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Chapter 5
Molecules and Compounds

05-06-01un
Title
Anatomy of a chemical formula
Caption
Chemical formulas express which elements have bonded to form a compound. The subscripts express the elements' numerical relationships to one another, as ratios.
Notes
The subscripts are used to represent simple, whole-number ratios among the elements. However, the number "1" is not written, but is implied when a chemical symbol lacks any other subscript. For example, in H2O, there are two H's to one O. The formulas are usually written with the metallic element first, following the order in the periodic table. For example, table salt is NaCl, never ClNa.
Keywords
compound, formula, element, chemical symbol
05-06-02a
Title
Spacefilling models of CO and CO2 molecules
Caption
Spacefilling models reveal the three-dimensional structure of molecules, while expressing the formula.
Notes
The subscript "2" in CO2 tells us that carbon dioxide is a different substance than carbon monoxide, CO.
Keywords
carbon monoxide, carbon dioxide, carbon, oxygen, molecule, covalent, spacefilling, model
05-06-03un
Title
Anatomy of a chemical formula that contains polyatomic ions
Caption
Chemical formulas express which elements have bonded to form a compound. The subscripts express the elements' numerical relationships to one another, as ratios. Polyatomic ions, or groups, (NO3-, in this example) can appear more than once in a formula; if they do, they are set off by parentheses, and the subscript to the right of the parentheses tells how many ions are present.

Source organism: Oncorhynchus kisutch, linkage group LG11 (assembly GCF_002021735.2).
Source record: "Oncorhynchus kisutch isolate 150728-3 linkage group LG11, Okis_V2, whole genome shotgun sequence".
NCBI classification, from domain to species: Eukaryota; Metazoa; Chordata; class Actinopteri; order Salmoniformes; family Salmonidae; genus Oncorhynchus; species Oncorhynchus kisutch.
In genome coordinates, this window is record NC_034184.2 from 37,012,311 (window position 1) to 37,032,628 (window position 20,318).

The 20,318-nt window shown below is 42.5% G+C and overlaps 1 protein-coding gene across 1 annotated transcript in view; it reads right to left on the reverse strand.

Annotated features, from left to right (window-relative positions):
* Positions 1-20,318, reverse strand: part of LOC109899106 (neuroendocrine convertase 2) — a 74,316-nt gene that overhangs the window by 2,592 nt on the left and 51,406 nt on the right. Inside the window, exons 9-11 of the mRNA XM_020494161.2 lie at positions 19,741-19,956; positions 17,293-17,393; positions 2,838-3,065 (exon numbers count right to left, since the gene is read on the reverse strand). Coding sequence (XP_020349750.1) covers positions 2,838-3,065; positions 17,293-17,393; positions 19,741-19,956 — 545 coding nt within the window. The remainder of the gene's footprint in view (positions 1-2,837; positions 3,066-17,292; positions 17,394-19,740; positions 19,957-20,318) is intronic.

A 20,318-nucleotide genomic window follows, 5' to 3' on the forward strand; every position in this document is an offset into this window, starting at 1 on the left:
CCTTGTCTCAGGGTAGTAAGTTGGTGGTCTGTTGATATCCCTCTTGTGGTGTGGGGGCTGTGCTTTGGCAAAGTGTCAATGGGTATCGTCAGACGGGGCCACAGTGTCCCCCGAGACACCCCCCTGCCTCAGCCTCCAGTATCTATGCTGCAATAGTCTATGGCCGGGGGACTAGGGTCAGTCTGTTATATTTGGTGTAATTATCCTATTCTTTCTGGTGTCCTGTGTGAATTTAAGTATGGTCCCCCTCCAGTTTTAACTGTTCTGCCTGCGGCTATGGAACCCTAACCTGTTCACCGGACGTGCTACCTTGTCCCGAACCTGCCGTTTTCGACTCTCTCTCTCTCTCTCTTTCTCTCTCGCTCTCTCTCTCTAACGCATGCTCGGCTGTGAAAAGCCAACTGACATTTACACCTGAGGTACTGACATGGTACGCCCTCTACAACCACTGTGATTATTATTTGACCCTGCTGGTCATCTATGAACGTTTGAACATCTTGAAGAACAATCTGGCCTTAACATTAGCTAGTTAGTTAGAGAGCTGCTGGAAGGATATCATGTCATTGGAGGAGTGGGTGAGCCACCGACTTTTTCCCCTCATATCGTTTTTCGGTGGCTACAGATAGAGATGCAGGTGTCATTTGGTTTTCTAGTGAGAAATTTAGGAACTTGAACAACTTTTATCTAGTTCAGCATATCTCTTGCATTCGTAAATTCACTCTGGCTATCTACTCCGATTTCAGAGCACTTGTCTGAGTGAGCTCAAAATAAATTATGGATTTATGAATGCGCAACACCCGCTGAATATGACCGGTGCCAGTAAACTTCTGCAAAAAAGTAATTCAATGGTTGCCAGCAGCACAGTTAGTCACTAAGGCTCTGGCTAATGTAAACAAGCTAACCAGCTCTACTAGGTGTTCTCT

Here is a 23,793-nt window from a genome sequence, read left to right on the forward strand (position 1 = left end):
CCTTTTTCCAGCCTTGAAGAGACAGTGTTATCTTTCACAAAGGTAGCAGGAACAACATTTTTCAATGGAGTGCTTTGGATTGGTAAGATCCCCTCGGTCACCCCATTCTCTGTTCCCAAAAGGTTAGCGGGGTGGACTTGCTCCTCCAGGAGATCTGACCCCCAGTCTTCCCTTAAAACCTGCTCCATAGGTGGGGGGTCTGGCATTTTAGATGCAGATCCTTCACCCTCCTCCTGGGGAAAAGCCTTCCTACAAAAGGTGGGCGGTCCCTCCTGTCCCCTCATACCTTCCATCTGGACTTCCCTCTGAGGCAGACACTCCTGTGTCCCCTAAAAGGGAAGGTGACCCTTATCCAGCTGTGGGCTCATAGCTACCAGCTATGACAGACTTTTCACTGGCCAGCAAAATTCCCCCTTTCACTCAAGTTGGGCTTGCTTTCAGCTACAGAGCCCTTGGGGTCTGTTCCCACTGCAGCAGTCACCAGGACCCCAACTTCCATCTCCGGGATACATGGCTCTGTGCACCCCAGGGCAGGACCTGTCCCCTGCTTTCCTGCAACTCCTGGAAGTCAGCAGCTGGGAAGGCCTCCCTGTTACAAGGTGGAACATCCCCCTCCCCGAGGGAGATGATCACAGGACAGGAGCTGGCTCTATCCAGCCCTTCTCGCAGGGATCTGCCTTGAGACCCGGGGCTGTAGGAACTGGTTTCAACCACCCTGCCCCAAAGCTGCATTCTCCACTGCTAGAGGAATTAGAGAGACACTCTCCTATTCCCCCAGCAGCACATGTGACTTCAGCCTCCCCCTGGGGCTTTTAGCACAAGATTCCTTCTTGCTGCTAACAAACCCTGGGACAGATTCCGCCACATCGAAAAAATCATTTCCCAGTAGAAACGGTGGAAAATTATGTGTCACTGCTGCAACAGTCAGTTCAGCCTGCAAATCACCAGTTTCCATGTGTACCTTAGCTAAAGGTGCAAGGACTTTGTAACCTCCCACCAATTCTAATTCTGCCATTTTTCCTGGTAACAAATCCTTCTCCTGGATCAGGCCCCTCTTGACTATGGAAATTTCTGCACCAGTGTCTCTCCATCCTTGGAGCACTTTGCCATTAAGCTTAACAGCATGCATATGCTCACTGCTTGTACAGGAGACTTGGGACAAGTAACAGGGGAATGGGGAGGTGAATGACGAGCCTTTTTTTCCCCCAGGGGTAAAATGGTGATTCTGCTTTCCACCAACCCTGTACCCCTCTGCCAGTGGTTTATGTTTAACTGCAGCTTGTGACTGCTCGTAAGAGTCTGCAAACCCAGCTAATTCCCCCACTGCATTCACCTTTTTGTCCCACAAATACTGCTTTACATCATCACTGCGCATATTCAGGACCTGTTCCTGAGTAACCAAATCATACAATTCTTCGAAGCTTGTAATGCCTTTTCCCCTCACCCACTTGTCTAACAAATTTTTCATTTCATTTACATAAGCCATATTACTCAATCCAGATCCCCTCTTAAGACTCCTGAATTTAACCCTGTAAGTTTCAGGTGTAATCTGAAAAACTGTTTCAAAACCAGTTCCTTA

Notes
The subscripts are used to represent simple, whole-number ratios among the elements. However, the number "1" is not written, but is implied when a chemical symbol lacks any other subscript. For example, in H2O, there are two H's to one O. The formulas are usually written with the metallic element first, following the order in the periodic table. For example, table salt is NaCl, never ClNa. When a polyatomic ion appears more than once in a formula, it is set off by parentheses, followed by a subscript.
Keywords
compound, formula, element, chemical symbol, polyatomic ion
05-07
Title
A molecular view of elements and compounds
Caption
This classification flowchart reveals the categories of pure substances: atoms, molecules, and formula units. Note that both elements and compounds can be molecular.
Notes
The flowchart distinguishes between unbonded elements (atoms), covalently bonded elements and compounds (molecules), and ionically bonded compounds (formula units).
Keywords
compound, formula, element, molecule, formula unit, atom, pure substance
05-10
Title
Elements commonly found as diatomic molecules are shown in yellow
Caption
Elements forming diatomic molecules are all nonmetals. The diatomic molecules are formed by covalent bonding.
Notes